The Amesbury Archer on display at the Salisbury and South Wiltshire Museum Photo  Pasicles CC0

The Amesbury Archer on display at the Salisbury and South Wiltshire Museum
Photo Pasicles CC0

Excellent detailed photos of the Amesbury Archer’s grave goods are also among those on Wessex Archeology’s Flickr page.

The discovery of an actual lame smith, one of the earliest metalworkers in Britain, sent shivers down my spine when I first heard of it. It brought up again the question of the Persistence of Folk Memory and how much of folklore is actually based on memories of real events and people. Of course, it must be said that there is no obvious, immediate connection between a lame smith in Britain and the archetype of Hephaestus in the Greek Aegean. The date of 2300 B.C.E. is not particularly early in the context of the Aegean Bronze Age, which is generally agreed to begin about 3200 B.C.E.

However the Early Bronze Age is characterised as much by developing urbanisation and exchange, including trading for bronze objects, as by local metal working. Many of the metal objects associated with the Early Bronze Age in Greece and Crete are copper or copper/arsenic alloys rather than true bronzes. As I have argued in my post The Chemical Marriage, I believe that Hephaestus was very much associated with the technology of making true bronzes by deliberate alloying of copper and tin. This technology would have taken time to be fully developed. The myths of Hephaestus, the god that embodies both the tin and the technological secrets of the master bronzesmith, could well have been taking shape around 2300 B.C.E.

Then there is the much debated question of from where the tin for the bronze came. Tin is much less readily available than copper and there are no known sources in the Aegean, or indeed through much of the Near East. It is now believed that tin for the bronze made in ancient Mesopotamia was traded from Afghanistan. Some of this tin, or bronzes made from it, may have eventually reached the Mediterranean but it is generally agreed that Aegean bronzesmiths must have developed alternative supplies. Extraordinary as it may seem, given the distances involved, at least some of the tin used by smiths at Knossos or Mycenae came from Britain, from sources in Devon and Cornwall.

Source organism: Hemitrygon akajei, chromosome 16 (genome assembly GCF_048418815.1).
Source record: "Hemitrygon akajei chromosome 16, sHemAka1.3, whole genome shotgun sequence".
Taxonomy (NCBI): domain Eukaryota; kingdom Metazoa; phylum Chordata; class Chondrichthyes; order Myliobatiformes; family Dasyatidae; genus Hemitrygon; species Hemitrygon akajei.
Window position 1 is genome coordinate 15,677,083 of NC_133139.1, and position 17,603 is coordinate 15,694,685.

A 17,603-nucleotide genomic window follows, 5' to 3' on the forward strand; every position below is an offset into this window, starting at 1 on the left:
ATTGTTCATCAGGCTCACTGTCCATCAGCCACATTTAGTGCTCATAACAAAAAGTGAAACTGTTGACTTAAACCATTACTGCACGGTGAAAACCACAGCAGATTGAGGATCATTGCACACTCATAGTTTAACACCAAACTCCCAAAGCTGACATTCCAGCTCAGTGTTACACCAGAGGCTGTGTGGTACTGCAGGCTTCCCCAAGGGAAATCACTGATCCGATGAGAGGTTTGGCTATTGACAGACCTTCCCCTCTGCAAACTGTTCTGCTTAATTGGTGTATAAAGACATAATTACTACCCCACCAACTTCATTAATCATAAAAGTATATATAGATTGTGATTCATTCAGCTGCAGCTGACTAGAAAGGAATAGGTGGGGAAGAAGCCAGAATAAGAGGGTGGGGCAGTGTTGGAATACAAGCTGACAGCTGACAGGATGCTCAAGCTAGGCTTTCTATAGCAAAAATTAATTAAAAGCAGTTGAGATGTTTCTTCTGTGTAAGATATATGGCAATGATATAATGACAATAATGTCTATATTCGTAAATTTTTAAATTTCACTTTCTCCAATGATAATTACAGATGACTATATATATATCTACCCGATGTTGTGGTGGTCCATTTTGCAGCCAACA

Long distance trade in ancient times need not have always involved individuals making long journeys. It is perfectly possible for goods to pass through a long chain of middle men, as people trade with neighbours in one direction, acquiring goods that they know will be valued by neighbours in the other. It is believed that tin came to Mesopotamia from Afghanistan along trade networks originally developed for lapis lazuli and that British tin followed, at least in part, the Amber Route to the Mediterranean. Amber and lapis however are often worn as ornaments, instant adverts that you have access to such trade goods. It is much harder to see how people in Britain would know that there was a demand for their tin in Greece – unless, at least initially, some people made long journeys in search of it.

There is one more important point about the Amesbury Archer. The injury to his knee was not the only way in which he was lame. He also suffered from a condition called calcaneonavicular coalition, in which some of the bones of the foot are fused together. This means the foot does not flex properly, and pain and inflammation can develop, making it hard to put weight on the foot. This condition is hereditary. Indeed, there is another burial close by the Amesbury Archer, a younger man, aged about twenty and also suffering from the same condition. The obvious conclusion is that he is a close relative of the Archer’s, quite possibly his son, though the younger man apparently grew up in Britain.

So, let us suppose that one of the first smiths working effectively with tin/copper bronze suffered from this condition. As a successful man, he may well have had many children, about half of whom would inherit the condition – it is caused by a dominant gene. His sons would likely also have become smiths and other smiths may have married his daughters. If, as often happens, smiths continued to intermarry with other smiths, the result may well have been a smith clan who all had a tendency to painful feet, that caused them to limp, especially when tired or as they got older.

Is that why the Smith God is lame?

So Why is Hephaestus Lame?